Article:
Just one-third of teens between the ages of 13 and 17 use Twitter, making the social network much less popular among this age group than most of its competitors, according to a new report from the Pew Research Center. By comparison, 71% of teens use Facebook, 52% use Instagram, and 41% use Snapchat.
Pew surveyed 1,060 U.S. teens and their parents on their digital preferences between September 2014 and March 2015 for its report, "Teens, Social Media, and Technology Overview." The research institute asked teens about seven specific social media services -- Facebook, Twitter, Instagram, Snapchat, Tumblr (YHOO) , Google+ (GOOG) - Get Alphabet Inc. Class C Report (GOOGL) - Get Alphabet Inc. Class A Report and Vine -- with 89% of the youngsters indicating that they use at least one of the sites, and 71% saying they use two or more.
Shares of Twitter were down in mid-Thursday trading, off 0.59% to $51.99.
Though Twitter outranked Tumblr and its own video-property, Vine, the social network noticeably lagged behind its closest rivals in the teen demographic. Just 6% of American teenagers said they used Twitter more often than other networks, and less than 2% said they used Twitter as their sole social media service. Facebook and Instagram were the most-favored platforms as 41% and 20% of teenagers said, respectively, they used these services most frequently. And 11% of teens indicated they used Snapchat the most.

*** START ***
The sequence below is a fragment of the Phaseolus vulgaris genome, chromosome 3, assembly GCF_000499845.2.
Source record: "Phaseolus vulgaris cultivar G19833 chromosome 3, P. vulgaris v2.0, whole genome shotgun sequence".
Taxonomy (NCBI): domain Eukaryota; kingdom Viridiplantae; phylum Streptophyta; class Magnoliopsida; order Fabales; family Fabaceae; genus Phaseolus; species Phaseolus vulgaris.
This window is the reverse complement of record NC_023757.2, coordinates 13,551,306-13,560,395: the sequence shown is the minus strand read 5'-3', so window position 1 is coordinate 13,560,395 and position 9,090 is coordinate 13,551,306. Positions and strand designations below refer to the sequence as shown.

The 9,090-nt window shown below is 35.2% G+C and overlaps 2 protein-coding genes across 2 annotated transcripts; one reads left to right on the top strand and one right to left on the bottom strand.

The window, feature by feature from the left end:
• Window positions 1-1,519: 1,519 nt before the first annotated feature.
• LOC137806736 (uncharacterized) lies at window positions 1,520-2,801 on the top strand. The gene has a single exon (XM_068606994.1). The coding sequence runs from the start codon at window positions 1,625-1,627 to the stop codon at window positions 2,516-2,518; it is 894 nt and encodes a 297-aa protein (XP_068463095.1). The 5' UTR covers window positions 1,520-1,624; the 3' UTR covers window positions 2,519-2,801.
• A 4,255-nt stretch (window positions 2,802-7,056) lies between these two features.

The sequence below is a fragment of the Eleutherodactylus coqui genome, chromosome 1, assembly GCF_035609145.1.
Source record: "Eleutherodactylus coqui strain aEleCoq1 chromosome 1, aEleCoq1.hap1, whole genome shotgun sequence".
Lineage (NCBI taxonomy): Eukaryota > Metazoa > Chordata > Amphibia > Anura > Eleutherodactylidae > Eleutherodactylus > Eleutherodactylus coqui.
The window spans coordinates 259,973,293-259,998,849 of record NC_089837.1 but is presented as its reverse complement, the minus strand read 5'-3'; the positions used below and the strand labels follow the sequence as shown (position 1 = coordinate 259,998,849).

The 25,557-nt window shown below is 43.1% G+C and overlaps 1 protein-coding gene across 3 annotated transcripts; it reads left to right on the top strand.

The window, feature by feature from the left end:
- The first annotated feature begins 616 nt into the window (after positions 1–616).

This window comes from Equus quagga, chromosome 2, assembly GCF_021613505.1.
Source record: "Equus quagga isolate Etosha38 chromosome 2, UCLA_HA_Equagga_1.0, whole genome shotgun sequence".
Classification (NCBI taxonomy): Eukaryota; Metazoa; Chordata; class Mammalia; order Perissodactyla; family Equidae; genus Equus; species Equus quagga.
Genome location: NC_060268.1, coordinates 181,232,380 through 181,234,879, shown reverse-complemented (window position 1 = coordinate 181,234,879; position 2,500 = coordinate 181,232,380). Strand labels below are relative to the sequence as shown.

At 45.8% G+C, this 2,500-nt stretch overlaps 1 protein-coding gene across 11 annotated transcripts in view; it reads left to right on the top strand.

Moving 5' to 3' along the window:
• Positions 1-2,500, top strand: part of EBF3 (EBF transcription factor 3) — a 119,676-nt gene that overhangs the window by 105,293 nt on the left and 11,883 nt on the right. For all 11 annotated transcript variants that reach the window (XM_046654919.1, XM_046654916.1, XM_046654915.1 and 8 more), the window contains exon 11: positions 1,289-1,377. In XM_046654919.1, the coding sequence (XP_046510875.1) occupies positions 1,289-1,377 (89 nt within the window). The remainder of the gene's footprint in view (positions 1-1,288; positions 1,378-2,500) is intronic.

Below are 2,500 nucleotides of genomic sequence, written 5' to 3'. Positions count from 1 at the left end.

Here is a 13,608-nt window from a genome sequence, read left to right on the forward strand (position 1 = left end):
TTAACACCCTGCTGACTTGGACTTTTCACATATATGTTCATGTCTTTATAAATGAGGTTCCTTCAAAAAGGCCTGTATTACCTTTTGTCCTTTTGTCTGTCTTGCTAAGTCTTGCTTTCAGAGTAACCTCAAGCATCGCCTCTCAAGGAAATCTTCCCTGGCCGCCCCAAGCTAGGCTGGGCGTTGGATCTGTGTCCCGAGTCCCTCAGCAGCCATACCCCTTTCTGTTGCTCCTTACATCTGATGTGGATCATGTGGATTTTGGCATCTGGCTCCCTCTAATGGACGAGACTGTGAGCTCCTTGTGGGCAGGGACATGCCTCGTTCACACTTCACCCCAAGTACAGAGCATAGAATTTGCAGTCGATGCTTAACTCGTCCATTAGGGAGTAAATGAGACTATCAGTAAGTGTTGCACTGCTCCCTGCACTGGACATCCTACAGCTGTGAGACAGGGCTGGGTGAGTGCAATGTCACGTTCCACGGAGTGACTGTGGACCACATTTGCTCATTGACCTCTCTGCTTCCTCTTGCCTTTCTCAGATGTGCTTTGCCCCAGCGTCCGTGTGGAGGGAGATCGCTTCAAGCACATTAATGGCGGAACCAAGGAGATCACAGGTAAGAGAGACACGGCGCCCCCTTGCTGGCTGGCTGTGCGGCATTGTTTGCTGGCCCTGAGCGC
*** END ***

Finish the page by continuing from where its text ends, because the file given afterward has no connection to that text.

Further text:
The findings have interesting implications for both Facebook and Twitter.
Facebook is widely considered to have lost its cool factor among youngest online set, who are now getting their kicks from Instagram (purchased by Facebook in 2012 for $1 billion in cash and stock) and Snapchat, where there are likely fewer parents and more entertaining distractions. Even Facebook has admitted as much. "We believe that some of our users, particularly our younger users, are aware of and actively engaging with other products and services similar to, or as a substitute for, Facebook," the company said in a February 2013 filing with the Securities and Commission.
But, despite some teen attrition and a less-fun reputation, Facebook is still the No. 1 social destination for teenagers, by Pew's count. That means we probably won't be getting any more disclosures from the social network, which has stopped talking about teens altogether.
Twitter, meanwhile, doesn't appear to be making inroads with the future social networkers of America. That can't be encouraging news for the company or investors, especially in light of Twitter's challenges in attracting and keeping new users.
Twitter is heading into its first quarter earnings report at the end of the month with renewed confidence from Wall Street. Shares are up nearly 40% since the beginning of February, when Twitter's stock was trading in the high $30s. But those gains could be short-lived if Twitter reports another three months of disappointing growth on the user front. The company added a net of just 4 million monthly users in the fourth quarter, bringing its total to 288 million monthly users, but promised to deliver substantially more in its next report.